Similarly, she says, a gay kid watching wrestling growing up may have seen gay marriages be used as joke fodder during WWE, but can now see Anthony Bowens competing on AEW with crowds chanting lovingly whenever he talks about being gay during a match. For Santori, wrestling is the sport where the most change is happening.

“Where the NHL said, ‘You’re not welcome,’ wrestling said, ‘Yes, you are,’” she adds. “That’s why I’m fighting tooth and nail to push this narrative. I want people to know that there is a community for you somewhere. If you feel like you don’t belong somewhere, you belong with us. We’re the freaks, we’ll take you in. (People say) ‘Wrestling people are carnies, they’re part of the circus. They’re part of the carnival.’ You know what? Yes, we are and we’re happy to have you.”

When Maze steps into the ring to defend his tag team crown, he’ll do it while knowing he’s there to help get the crowd involved in the show. After all, it’s a form of entertainment.

“Yes, (wrestling is) scripted. Yes, it’s planned,” says Maze. “But you go see a movie, you go see Avengers, if you hear someone (say) ‘Give him a chop!’ during the movie, it won’t happen. On a wrestling show, it will. They’ll listen to you. They’ll interact with the crowd.”

Wrestlers like Dark Sheik (who is transgender) and Ben Tull are among the bigger names on the card Saturday, with Maze and Kristara participating in the six-man tag team match alongside IWS legend Green Phantom. But there’s also Effy and Allie Katch, who respectively identify as a gay man and a “proud, out and about” bisexual woman. “You can catch them kissing their opponents in the ring, really pushing the boundaries of what you can do as an athlete,” Santori says.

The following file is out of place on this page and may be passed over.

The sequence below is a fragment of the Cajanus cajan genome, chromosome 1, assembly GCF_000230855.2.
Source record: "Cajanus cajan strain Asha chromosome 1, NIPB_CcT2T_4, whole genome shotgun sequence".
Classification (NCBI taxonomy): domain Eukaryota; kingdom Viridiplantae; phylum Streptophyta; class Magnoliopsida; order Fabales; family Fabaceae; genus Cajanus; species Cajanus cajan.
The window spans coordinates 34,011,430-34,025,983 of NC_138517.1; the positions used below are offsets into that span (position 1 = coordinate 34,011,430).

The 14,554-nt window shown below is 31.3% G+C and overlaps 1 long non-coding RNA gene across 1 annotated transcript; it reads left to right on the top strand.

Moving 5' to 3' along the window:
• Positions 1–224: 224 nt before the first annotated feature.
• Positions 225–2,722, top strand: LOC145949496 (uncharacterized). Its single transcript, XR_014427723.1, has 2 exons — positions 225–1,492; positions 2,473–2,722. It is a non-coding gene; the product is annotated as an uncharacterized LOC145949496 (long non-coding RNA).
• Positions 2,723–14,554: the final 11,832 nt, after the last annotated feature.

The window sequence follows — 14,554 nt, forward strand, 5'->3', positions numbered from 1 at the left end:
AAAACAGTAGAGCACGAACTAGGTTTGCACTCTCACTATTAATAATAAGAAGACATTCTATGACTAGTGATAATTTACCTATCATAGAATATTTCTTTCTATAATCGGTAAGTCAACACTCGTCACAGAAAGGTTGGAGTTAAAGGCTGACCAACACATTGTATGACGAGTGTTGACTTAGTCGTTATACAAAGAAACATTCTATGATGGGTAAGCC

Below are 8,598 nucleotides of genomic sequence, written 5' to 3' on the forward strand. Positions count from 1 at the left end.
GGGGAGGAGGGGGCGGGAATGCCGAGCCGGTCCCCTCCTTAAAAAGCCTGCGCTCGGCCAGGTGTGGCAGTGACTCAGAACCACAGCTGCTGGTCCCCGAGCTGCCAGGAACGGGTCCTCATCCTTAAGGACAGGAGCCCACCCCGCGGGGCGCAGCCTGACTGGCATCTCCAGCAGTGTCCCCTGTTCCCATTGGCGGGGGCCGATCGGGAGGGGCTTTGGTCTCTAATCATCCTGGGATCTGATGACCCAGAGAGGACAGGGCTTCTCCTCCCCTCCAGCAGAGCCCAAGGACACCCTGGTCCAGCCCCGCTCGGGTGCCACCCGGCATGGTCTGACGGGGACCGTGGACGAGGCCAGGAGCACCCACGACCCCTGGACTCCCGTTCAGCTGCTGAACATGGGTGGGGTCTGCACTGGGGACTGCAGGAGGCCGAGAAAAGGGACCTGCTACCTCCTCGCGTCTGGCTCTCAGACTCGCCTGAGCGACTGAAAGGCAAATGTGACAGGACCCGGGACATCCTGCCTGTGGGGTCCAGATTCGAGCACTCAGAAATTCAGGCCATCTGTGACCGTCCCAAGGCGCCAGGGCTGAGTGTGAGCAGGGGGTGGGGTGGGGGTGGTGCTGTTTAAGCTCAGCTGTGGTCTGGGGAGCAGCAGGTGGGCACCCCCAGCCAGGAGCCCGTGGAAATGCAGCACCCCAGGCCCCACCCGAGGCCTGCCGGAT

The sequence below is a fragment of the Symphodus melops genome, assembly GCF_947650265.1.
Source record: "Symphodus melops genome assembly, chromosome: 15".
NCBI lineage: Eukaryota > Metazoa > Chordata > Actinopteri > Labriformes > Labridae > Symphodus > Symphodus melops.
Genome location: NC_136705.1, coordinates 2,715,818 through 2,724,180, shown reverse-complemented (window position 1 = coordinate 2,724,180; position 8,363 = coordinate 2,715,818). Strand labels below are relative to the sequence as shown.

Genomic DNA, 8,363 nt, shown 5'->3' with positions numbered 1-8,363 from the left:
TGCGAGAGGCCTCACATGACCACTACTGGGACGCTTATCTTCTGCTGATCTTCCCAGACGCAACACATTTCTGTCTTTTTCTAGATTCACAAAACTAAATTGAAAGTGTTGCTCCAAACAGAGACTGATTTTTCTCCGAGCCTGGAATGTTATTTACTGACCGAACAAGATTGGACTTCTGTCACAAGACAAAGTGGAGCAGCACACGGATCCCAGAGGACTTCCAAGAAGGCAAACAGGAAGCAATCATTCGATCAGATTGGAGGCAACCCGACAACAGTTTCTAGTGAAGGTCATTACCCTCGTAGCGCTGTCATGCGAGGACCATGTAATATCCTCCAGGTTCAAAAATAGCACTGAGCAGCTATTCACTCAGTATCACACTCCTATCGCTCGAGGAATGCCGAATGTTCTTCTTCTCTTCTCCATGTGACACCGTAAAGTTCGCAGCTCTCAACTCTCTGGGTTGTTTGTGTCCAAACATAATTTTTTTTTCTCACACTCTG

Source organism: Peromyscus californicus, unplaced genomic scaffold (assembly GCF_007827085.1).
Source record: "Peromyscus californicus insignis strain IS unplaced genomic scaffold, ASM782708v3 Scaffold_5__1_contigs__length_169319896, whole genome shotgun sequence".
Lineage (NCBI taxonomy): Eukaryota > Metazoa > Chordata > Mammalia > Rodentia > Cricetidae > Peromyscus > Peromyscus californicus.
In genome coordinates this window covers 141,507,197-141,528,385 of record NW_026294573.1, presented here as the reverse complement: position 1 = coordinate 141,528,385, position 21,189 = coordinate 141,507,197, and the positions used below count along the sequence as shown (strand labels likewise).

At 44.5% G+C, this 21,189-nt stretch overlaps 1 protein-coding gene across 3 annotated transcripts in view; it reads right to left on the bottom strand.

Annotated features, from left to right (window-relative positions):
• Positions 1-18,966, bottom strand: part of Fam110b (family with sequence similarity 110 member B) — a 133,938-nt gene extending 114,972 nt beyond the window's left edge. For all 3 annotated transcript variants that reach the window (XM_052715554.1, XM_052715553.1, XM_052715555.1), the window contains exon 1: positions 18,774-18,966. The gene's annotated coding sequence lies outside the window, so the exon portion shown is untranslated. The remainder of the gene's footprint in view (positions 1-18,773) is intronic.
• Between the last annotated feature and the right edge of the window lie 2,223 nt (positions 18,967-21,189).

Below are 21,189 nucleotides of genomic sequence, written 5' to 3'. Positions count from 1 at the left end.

“They’re not afraid to be sexual sometimes. Some people take offence to that. If you’re a good sport, you see the carny aspect of it, (and) the camp aspect of it. Wrestling is just drag and burlesque with a little bit more of a physical, masculine twist to it. I think they really are good at promoting that aspect of it.’”

For Alex Maze, attending Effy’s Big Gay Brunch in March gave him a chance to see Effy and Allie Katch in action. “Everything about (them) is really a big celebration of who they are,” he says.

“They don’t care who you are, what you’re going through. They’re there to have fun. That’s the main purpose of wrestling. No matter who you are, no matter what you’re going to do, you’re going to get into it. You’re going to have some fun.”

A wrestling organization like the IWS is one that bucks sporting trends both inside the ring and out. For example, whenever Santori goes on the rotten cesspool that is Elon Musk’s Twitter, she’ll see people arguing that there’s neither enough money nor interest in women’s sports, and that if there was, people would pay for it and/or it would be broadcast on television. She very much begs to differ.

“We’re proving that people are into it. People do want to see it,” she continues. “For the last three years after the pandemic (started), IWS has sold out every venue that we’ve run. We’ve done small venues, we’ve done big venues. We’ve done the Olympia two or three times — that’s 1,500 people each time, for an indie wrestling show in Canada. It’s so impressive.”

Clearly, people do want to see women battling it out in a wrestling match, and to see people of all genders and diverse identities on the same stage, too. Saturday’s event will show this diversity being represented at the highest level, and shown live on pay-per-view (the IWS has had matches shown on RDS in the past, but those were pre-recorded and edited).